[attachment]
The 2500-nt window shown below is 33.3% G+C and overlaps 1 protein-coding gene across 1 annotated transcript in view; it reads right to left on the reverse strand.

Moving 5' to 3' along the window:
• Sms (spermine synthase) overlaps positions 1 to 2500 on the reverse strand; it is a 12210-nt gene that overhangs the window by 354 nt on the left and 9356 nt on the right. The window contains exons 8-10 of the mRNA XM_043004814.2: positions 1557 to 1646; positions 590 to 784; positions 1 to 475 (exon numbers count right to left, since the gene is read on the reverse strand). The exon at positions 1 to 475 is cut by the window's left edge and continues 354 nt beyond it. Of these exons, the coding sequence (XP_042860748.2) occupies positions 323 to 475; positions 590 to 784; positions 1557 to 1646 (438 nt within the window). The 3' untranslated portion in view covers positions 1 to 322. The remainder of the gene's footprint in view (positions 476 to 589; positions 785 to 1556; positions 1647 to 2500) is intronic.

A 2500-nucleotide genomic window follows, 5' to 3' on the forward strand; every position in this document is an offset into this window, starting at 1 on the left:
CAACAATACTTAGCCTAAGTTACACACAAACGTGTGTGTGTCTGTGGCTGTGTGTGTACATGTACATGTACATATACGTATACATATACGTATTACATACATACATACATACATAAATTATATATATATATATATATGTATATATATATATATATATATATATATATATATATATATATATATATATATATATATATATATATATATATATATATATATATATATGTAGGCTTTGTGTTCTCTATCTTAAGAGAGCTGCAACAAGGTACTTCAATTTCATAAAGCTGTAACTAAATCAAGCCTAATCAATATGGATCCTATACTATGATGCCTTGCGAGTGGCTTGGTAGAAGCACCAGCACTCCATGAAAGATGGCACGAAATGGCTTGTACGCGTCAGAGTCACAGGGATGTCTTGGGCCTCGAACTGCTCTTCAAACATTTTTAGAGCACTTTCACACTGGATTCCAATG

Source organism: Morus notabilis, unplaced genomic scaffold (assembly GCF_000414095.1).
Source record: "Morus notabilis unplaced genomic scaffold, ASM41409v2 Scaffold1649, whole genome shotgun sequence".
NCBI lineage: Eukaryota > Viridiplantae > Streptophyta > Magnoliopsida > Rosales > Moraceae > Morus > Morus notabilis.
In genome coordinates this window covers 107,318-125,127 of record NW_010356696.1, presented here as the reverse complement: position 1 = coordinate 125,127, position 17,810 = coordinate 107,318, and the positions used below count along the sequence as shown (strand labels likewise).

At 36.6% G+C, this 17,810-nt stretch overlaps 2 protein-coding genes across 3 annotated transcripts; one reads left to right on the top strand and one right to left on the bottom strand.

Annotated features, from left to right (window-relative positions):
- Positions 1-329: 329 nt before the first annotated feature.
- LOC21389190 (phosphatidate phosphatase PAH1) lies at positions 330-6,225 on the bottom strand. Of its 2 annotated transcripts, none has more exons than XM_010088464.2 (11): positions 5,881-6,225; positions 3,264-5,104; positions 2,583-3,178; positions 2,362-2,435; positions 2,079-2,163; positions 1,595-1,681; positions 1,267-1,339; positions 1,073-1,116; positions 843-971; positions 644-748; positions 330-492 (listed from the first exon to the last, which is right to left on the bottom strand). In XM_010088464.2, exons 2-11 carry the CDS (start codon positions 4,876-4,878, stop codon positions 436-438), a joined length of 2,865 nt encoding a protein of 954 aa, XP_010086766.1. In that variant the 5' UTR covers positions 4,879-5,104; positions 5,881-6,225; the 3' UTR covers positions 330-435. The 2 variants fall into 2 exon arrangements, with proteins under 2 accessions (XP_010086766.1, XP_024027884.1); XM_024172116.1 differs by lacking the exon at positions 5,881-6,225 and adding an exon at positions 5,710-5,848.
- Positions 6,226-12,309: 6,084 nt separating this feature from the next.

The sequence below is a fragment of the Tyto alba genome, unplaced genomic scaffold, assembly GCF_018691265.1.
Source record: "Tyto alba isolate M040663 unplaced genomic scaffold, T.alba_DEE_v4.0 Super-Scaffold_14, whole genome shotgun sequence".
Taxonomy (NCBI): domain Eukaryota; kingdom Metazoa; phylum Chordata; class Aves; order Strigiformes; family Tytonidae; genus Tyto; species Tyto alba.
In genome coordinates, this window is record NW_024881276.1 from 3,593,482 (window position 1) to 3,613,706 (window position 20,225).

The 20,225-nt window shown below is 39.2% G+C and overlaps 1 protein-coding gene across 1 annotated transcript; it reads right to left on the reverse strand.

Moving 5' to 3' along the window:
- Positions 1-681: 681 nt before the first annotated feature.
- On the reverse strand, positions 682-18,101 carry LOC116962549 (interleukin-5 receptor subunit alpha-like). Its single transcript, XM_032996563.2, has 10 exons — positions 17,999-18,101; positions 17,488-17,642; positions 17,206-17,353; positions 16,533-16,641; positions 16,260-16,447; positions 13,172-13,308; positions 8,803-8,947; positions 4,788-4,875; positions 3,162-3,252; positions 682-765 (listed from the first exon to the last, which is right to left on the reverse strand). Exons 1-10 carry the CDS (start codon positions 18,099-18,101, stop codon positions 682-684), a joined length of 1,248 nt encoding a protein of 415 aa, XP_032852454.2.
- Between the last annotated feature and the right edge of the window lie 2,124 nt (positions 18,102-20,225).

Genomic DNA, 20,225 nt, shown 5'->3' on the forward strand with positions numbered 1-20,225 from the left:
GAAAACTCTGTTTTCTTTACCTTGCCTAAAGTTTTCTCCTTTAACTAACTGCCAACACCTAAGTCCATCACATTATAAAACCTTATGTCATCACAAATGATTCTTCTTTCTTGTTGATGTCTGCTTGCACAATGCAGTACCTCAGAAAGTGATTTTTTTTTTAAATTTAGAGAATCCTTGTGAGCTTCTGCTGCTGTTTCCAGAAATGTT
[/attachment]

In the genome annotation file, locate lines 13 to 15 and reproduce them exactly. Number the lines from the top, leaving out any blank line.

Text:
- LOC21389190 (phosphatidate phosphatase PAH1) lies at positions 330-6,225 on the bottom strand. Of its 2 annotated transcripts, none has more exons than XM_010088464.2 (11): positions 5,881-6,225; positions 3,264-5,104; positions 2,583-3,178; positions 2,362-2,435; positions 2,079-2,163; positions 1,595-1,681; positions 1,267-1,339; positions 1,073-1,116; positions 843-971; positions 644-748; positions 330-492 (listed from the first exon to the last, which is right to left on the bottom strand). In XM_010088464.2, exons 2-11 carry the CDS (start codon positions 4,876-4,878, stop codon positions 436-438), a joined length of 2,865 nt encoding a protein of 954 aa, XP_010086766.1. In that variant the 5' UTR covers positions 4,879-5,104; positions 5,881-6,225; the 3' UTR covers positions 330-435. The 2 variants fall into 2 exon arrangements, with proteins under 2 accessions (XP_010086766.1, XP_024027884.1); XM_024172116.1 differs by lacking the exon at positions 5,881-6,225 and adding an exon at positions 5,710-5,848.
- Positions 6,226-12,309: 6,084 nt separating this feature from the next.

The sequence below is a fragment of the Tyto alba genome, unplaced genomic scaffold, assembly GCF_018691265.1.